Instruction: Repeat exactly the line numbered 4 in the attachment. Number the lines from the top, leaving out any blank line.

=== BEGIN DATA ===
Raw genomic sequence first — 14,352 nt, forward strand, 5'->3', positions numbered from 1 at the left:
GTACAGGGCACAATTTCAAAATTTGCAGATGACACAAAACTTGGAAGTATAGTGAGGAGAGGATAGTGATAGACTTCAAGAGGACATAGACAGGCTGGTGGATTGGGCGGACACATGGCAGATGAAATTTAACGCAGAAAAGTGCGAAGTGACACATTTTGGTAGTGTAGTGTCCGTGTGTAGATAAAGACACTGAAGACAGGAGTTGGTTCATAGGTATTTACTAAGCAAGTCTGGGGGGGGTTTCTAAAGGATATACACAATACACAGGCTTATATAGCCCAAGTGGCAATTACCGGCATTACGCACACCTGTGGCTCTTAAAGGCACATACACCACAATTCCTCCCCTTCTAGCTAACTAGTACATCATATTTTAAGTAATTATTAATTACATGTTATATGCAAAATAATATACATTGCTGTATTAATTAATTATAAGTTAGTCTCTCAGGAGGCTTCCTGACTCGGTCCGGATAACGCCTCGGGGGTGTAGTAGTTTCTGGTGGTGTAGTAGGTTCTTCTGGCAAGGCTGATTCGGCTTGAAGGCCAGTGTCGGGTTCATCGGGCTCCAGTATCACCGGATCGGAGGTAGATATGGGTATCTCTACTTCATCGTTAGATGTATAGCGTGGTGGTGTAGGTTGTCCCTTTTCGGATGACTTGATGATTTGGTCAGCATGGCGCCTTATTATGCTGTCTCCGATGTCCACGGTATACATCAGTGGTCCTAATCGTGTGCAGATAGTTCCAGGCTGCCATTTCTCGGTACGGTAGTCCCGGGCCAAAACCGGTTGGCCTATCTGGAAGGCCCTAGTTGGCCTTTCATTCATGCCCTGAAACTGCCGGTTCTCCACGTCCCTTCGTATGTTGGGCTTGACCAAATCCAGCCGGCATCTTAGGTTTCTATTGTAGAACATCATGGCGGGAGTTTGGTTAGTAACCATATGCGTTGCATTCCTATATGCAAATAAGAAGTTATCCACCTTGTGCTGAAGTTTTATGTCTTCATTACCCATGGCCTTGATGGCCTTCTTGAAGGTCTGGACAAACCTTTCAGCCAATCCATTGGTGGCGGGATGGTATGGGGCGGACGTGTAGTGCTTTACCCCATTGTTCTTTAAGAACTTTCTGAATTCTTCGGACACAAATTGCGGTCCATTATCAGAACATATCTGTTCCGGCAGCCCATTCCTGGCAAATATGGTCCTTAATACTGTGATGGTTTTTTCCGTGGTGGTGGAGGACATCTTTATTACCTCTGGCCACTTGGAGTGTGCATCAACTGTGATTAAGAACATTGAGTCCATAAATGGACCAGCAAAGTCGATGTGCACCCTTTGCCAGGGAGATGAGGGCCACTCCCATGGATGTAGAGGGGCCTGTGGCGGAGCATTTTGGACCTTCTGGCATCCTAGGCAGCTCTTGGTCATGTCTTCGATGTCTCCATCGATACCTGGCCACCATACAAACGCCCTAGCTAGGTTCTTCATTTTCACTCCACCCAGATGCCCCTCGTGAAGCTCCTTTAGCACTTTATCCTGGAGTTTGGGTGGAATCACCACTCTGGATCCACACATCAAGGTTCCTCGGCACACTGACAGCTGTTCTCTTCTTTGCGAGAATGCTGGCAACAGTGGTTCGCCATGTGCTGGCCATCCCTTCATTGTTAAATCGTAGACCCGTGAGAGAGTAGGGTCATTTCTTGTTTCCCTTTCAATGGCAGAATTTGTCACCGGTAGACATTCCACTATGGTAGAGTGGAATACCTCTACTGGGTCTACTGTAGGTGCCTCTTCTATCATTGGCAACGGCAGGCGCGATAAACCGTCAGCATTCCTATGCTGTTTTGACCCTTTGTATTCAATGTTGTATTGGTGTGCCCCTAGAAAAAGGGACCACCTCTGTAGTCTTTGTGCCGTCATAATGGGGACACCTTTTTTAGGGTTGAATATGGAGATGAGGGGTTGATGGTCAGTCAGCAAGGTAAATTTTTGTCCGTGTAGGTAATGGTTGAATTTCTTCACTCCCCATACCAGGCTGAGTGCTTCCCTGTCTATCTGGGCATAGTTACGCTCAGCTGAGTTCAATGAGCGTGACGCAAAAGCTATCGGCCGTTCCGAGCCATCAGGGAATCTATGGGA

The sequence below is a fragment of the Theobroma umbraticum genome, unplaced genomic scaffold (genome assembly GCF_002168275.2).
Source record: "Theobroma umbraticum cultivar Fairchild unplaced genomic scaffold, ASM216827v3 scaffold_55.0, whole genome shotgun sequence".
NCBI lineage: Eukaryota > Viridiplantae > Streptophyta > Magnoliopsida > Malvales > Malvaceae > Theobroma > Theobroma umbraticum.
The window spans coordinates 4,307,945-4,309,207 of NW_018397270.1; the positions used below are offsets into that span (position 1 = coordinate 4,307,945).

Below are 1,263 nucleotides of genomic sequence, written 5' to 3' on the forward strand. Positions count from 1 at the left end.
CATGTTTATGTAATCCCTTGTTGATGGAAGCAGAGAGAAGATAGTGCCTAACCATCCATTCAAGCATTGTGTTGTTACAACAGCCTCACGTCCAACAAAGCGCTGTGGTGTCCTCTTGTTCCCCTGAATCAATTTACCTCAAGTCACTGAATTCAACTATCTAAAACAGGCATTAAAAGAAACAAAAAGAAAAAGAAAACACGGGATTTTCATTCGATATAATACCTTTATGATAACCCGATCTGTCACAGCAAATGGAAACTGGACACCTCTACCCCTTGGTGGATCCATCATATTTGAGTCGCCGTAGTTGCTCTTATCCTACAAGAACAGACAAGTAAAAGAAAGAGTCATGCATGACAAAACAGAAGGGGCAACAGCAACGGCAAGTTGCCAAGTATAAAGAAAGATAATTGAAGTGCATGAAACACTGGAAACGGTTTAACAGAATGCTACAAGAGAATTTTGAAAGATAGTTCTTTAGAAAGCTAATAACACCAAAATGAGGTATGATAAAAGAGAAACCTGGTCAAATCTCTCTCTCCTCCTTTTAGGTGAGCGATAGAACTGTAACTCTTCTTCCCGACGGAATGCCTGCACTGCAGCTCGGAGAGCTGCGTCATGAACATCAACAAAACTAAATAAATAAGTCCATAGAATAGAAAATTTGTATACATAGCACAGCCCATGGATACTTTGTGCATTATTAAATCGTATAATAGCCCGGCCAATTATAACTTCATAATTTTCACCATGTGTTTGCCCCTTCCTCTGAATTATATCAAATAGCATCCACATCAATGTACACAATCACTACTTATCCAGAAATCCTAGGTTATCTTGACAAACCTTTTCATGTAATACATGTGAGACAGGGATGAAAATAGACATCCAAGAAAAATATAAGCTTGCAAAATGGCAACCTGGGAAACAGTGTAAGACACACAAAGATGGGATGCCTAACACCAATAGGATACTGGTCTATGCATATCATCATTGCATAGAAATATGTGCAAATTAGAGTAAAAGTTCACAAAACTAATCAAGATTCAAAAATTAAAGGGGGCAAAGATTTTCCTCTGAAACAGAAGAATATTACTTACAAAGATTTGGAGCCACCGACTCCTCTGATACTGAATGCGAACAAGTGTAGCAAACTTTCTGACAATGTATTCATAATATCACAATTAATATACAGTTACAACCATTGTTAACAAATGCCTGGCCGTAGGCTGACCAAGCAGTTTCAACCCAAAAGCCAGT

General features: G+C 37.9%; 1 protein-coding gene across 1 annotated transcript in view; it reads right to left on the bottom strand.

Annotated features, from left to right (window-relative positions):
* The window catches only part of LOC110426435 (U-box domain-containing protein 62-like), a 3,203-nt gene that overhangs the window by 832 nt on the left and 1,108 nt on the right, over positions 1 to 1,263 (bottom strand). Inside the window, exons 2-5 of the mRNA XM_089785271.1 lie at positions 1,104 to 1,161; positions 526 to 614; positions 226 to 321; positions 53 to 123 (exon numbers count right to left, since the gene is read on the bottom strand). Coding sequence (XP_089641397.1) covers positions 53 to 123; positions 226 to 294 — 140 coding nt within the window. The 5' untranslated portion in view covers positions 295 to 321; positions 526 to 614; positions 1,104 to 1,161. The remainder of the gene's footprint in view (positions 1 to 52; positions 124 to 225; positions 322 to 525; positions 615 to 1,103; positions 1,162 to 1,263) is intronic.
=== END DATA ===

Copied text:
Source record: "Theobroma umbraticum cultivar Fairchild unplaced genomic scaffold, ASM216827v3 scaffold_55.0, whole genome shotgun sequence".